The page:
It might be hard to understand why some high thoughts have any value to the world, but you must realize the importance of free thinking and where that has taken us as a society. For instance, a lot of the internet was designed from psychedelic-using nerds in silicon valley. Steve Jobs openly spoke in support of LSD:

“Jobs once said that taking LSD was one of the “two or three most important things” he ever did in his life. A bold statement, to be sure, but Jobs credits his LSD experiences with opening up his mind and enabling him to see the world in a different light.”

In fact, a lot of the world’s inventions came about from someone asking a question or thinking a thought that was against the norm. Many ancient scientists and philosophers were known to enjoy the free-thinking and openness that cannabis can give a person. Perhaps it was this that birthed democracy and the legal system. But not only that, high thoughts have been part of religious and spiritual ceremonies for centuries. Rastafarians use it to this day, as well many early civilizations.

However – as happened primarily in the 60s – many of the world’s establishments do not like the questions that drugs can trigger in us. Instead, they’d rather people blindly follow the rules and borders of capitalist existence. Well, not today. 

Alcohol and Cannabis

Now that we have established why high thoughts are important, we need to delve into one in particular: What happens if you consume alcohol before cannabis? I first became aware of this well-known rhyme when I was about 13 and started experimenting with cannabis as well as alcohol. People would say that doing the two together would be fine, as long as you didn’t smoke cannabis first. I didn’t think much of it until I was at a festival when I was 16 and ended up throwing a whitey for the exact reason that the rhyme describes. I was already pretty drunk but the moment the joint reached my lips it was like the effects of the alcohol and cannabis had tripled and I felt unbearably dizzy. After this moment, and many others like it, I began to start using the rhyme as gospel and have lived by it ever since. Another term for a whitey is ‘greening out’, Discover Magazine writes:

“Greening out happens when a person feels sick after consuming too much pot… this occurs because cannabinoid receptors in the brain become flooded with THC, causing a system overload and a mild toxicity effect. While not life-threatening, the experience is not fun. Your body switches back and forth between the parasympathetic and sympathetic nervous system, leaving you with chills, cold sweats, nausea, dizziness and repeated vomiting.”

When the rhyme says: ‘you’re on your arse’ or ‘you’re in the clear’, it is referring to greening out or throwing a whitey. Avoiding that at all costs – unless you’re someone who enjoys pain – is the main aim. A nice and enjoyable cannabis experience is possible and easily achieved, as long as you follow certain steps. Alcohol and cannabis is, of course, a slippery slope. Both substances have their effects increased when mixed. But why is it that the order at which you consume them makes such a difference?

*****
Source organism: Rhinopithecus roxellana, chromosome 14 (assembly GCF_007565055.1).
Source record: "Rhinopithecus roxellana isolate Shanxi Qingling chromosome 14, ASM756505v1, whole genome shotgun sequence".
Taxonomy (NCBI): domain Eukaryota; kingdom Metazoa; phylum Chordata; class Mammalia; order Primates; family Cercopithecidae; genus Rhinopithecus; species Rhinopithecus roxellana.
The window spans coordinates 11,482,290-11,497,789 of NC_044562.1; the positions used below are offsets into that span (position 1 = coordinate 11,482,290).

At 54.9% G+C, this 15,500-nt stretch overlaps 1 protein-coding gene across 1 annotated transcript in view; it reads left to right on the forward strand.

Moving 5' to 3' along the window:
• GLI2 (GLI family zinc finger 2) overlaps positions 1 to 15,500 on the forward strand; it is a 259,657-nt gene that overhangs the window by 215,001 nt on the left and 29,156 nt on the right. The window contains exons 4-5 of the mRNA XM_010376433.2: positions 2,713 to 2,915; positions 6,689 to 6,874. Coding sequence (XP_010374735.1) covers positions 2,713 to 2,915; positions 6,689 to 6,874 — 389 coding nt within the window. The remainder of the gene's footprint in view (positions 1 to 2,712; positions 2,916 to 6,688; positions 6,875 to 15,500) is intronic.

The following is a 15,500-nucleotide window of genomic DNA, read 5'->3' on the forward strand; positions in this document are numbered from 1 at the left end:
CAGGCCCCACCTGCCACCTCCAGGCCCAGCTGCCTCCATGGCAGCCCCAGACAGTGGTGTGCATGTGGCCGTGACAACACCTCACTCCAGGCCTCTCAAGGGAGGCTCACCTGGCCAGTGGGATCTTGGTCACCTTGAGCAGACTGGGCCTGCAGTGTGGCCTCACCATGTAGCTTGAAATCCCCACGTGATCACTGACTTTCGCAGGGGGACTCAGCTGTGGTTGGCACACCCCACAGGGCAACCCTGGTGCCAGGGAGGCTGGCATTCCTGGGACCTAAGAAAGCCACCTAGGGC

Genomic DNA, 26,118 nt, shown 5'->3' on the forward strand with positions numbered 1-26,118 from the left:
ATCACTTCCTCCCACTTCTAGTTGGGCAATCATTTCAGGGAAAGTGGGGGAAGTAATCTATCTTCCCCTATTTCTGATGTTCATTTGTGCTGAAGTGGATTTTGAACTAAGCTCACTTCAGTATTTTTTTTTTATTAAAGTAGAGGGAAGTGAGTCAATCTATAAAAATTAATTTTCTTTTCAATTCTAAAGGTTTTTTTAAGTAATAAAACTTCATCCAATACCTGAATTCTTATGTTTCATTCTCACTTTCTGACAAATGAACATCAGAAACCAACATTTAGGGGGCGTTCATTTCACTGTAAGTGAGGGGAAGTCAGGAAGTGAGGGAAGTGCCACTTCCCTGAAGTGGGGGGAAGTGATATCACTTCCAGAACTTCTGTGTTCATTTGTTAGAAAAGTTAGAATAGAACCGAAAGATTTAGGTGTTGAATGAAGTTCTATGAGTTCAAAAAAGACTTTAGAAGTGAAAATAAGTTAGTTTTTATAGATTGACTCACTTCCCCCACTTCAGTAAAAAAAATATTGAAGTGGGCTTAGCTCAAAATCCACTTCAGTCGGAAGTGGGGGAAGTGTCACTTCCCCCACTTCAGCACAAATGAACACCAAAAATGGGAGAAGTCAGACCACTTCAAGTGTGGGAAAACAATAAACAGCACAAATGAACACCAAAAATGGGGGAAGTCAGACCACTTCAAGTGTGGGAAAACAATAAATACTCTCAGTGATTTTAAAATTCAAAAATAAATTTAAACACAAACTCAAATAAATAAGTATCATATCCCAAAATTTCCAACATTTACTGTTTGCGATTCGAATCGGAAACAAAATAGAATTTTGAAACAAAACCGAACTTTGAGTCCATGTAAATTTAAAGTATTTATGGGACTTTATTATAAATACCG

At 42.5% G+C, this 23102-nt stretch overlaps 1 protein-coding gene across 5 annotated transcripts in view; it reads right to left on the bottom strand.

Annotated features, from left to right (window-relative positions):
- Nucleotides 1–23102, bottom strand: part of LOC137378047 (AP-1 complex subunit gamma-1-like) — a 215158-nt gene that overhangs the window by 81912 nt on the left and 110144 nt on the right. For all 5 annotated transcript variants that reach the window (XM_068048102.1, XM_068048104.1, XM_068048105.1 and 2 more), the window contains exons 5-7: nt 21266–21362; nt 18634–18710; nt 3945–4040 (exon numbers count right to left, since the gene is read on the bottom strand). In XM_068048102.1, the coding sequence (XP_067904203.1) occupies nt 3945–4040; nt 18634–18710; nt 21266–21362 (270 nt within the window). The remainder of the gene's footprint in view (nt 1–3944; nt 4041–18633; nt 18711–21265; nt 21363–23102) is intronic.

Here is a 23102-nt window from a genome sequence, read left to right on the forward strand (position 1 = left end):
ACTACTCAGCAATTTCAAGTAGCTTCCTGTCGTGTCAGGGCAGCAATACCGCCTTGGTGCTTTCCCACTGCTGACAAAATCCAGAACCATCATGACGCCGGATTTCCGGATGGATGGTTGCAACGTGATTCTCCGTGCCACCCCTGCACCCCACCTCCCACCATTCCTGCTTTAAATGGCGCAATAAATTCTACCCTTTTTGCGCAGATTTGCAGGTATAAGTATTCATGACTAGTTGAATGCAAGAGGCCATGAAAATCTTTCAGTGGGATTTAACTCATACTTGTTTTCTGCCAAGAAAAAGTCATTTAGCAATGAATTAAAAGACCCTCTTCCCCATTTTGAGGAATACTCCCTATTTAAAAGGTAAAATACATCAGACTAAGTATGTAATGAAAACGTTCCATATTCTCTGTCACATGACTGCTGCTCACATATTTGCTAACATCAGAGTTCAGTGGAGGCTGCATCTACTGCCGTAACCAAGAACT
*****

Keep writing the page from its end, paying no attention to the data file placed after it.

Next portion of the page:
Beer Before Grass

A quick disclaimer: when we say ‘weed’ or ‘grass’ we mean any sort of cannabis product, and when we say ‘beer’ we mean any sort of alcoholic product. Those two words just suit the famous rhyme. Cannabis before alcohol has often been spoken about as far more likely to cause an unpleasant result than the other way around. This is because alcohol can intensify and increase the absorption of THC in the body. This results in a much stronger high, which for many can spin them into greening out. In addition, a 2020 report in Frontiers in Neuroscience wrote that alcohol use can compromise the brain barrier, which helps to stop other drugs from entering the brain. With this barrier being less active, drugs like cannabis can have more effect than usual. Healthline adds:

“In a 2015 study, 19 participants drank either a placebo or small amount of alcohol. Ten minutes later, they used a vaporizer to inhale either a low or a high dose of THC. The researchers found significantly higher peak THC levels among participants who had alcohol versus those who had a placebo. This was true for both low and high doses of THC.”

It seems that the evidence is there to prove why beer before grass puts you on your arse. But what about the other way around, is it better?

Weed Before Beer

‘Weed before beer, you’re in the clear’. How can this be true? Surely the order of which you consume these two substances shouldn’t make that much of a difference. They both end up in the bloody system and the body afterall. Oddly enough, the research – be it limited – suggests that cannabis actually slows down the effects of alcohol. This means that essentially the complete opposite happens. A 1992 study seemed to suggest that THC delays the reaction of alcohol in the body and, in some cases, dulls it. However, this can easily turn topsy turvy if you aren’t aware of how much you are drinking. Discover Magazine continues:

“THC can change how alcohol is metabolized in the body by pulling alcohol more slowly out of your GI tract. Alcohol can also affect the brain, making it harder to discern whether you had too much to drink…if you decide to smoke first, you should drink less than you usually would because of alcohol’s delayed effect.”